On top of being able to protect yourself if you need to, simply knowing that you can goes a long way—especially if you live alone or regularly move around campus by yourself.

Having some self-defense skills will also boost your confidence and self-esteem, which can go a long way toward protecting yourself.

  • Pay attention to the people, environment, and objects around you at all times.

  • Don't ignore something that gives you reason to be suspicious. Your "gut" is rarely wrong.

  • Keep your personal boundaries in mind. If a situation progresses beyond a certain point and someone crosses the line, you may need to defend yourself.

9. Stock up on safety supplies

Keeping a few safety supplies on hand can help you feel more protected. Self-defense products like pepper spray are legal in all 50 states .

Many colleges also hand out whistles to new students, which you can use to sound the alarm if you need help or are in danger.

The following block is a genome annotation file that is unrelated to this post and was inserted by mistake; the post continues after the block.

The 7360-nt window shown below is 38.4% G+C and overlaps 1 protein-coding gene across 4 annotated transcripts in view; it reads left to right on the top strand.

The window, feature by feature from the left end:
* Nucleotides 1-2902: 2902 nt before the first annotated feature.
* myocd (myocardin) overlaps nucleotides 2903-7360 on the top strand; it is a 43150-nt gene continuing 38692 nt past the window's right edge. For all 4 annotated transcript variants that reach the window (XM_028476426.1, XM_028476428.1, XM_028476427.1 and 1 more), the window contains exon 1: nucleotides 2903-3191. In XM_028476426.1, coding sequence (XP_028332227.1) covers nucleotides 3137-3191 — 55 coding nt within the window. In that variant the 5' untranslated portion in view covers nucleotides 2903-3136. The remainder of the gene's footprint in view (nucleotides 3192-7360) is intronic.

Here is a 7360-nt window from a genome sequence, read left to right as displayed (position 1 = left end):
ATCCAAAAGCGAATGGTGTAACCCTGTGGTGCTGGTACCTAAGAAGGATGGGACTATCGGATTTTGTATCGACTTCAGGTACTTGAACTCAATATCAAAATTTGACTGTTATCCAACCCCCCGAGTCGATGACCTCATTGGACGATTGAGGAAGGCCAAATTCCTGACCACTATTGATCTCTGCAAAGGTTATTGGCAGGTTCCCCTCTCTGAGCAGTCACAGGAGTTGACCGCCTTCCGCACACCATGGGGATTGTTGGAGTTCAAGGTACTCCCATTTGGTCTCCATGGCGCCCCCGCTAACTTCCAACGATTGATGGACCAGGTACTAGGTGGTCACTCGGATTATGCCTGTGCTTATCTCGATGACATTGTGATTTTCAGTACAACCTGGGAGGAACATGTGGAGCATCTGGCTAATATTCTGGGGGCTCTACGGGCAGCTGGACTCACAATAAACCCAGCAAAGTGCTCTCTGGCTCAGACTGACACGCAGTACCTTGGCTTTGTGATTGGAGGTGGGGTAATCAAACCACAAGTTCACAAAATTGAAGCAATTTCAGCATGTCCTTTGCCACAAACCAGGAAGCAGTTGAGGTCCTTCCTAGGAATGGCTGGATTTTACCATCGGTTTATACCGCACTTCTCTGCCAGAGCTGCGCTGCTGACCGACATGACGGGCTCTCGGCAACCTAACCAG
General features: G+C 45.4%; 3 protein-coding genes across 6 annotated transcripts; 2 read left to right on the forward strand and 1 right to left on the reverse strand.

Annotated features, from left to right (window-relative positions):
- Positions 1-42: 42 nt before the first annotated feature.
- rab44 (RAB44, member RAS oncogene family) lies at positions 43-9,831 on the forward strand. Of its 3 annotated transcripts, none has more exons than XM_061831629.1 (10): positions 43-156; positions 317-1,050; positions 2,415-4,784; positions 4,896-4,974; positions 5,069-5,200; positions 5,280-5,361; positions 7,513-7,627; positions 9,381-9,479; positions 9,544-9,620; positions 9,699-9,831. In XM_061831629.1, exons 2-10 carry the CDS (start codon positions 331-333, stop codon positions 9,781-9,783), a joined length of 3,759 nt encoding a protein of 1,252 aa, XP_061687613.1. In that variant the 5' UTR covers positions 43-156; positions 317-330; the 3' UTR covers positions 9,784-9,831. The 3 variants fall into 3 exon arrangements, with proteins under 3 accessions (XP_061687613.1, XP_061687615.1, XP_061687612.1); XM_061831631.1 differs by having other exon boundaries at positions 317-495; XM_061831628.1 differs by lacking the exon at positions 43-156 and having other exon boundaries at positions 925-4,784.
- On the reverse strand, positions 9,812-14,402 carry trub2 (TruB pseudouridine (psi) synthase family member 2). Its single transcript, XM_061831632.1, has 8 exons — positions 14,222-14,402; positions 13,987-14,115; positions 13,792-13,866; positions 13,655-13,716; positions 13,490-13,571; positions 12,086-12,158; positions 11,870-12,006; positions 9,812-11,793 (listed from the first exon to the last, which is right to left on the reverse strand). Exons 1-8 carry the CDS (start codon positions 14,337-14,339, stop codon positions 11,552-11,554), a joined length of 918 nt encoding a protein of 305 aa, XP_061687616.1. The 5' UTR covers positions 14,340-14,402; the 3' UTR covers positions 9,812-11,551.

“Most people don’t leave their home without their cell phone, so the first thing you should do is download a safety app and familiarize yourself with it. Program in your emergency contacts and know how to use the program before you need to.”

Next steps:

  • Keep your supplies compact and within reach. Pack safety supplies into a small kit, and fasten the kit on a key ring, lanyard, or backpack.

  • Gear up

  • Personal safety devices come in all shapes and sizes. Whether it’s a personal alarm or Pepper Spray find a device you feel comfortable and confident using.

  • 10 Talk to Professionals

While your friends and family want to help keep you safe. Always talk to Security Professionals about legalities and training options that ar available in the state you are attending school in.